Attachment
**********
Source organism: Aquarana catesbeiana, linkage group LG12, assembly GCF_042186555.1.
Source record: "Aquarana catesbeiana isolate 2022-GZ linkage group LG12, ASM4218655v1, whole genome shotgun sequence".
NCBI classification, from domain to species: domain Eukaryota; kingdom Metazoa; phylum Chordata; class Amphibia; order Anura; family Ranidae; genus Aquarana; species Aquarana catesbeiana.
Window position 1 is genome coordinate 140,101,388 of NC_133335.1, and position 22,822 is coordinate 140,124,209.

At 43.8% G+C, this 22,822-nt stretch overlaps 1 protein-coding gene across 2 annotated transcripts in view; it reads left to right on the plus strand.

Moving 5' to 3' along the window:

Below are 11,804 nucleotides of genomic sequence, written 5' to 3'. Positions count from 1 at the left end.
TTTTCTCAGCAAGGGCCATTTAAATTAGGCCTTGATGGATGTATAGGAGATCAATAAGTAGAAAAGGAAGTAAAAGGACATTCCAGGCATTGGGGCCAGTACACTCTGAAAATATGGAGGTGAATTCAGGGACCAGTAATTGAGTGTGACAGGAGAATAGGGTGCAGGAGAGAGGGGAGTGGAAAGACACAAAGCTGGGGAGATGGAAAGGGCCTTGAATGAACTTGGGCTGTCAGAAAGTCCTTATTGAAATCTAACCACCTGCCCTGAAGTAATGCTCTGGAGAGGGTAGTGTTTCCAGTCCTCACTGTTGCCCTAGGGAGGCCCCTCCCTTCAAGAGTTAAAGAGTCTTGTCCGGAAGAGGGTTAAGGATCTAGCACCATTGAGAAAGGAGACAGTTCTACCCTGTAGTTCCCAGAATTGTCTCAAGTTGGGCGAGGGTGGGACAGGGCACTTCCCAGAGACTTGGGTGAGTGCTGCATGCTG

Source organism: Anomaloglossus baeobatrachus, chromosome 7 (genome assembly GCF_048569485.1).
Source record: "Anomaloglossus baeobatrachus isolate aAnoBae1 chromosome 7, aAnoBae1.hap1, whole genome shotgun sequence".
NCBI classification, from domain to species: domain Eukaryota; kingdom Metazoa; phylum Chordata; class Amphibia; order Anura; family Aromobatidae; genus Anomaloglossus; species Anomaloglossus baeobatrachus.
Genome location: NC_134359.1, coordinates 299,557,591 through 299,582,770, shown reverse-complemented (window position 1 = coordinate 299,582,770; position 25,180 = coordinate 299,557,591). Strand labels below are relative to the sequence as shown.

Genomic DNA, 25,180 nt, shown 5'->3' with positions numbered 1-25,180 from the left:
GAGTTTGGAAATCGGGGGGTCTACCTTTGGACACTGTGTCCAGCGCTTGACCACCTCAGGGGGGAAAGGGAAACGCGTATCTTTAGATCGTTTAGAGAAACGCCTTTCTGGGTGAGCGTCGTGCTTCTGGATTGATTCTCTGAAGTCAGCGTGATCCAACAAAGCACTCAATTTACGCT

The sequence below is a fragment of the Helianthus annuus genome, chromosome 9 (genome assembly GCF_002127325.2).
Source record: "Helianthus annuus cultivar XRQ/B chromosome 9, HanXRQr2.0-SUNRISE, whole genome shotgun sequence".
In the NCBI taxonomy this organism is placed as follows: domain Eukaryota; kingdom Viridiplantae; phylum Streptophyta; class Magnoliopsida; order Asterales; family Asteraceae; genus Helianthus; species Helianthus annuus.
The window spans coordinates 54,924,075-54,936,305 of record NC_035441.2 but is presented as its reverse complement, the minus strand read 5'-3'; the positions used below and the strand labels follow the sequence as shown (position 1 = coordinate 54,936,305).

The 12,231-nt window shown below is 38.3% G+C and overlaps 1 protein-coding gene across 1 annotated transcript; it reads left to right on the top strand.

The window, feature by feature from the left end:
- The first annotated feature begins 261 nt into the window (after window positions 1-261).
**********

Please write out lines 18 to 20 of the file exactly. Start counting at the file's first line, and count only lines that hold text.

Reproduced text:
The window spans coordinates 54,924,075-54,936,305 of record NC_035441.2 but is presented as its reverse complement, the minus strand read 5'-3'; the positions used below and the strand labels follow the sequence as shown (position 1 = coordinate 54,936,305).

The 12,231-nt window shown below is 38.3% G+C and overlaps 1 protein-coding gene across 1 annotated transcript; it reads left to right on the top strand.

The window, feature by feature from the left end: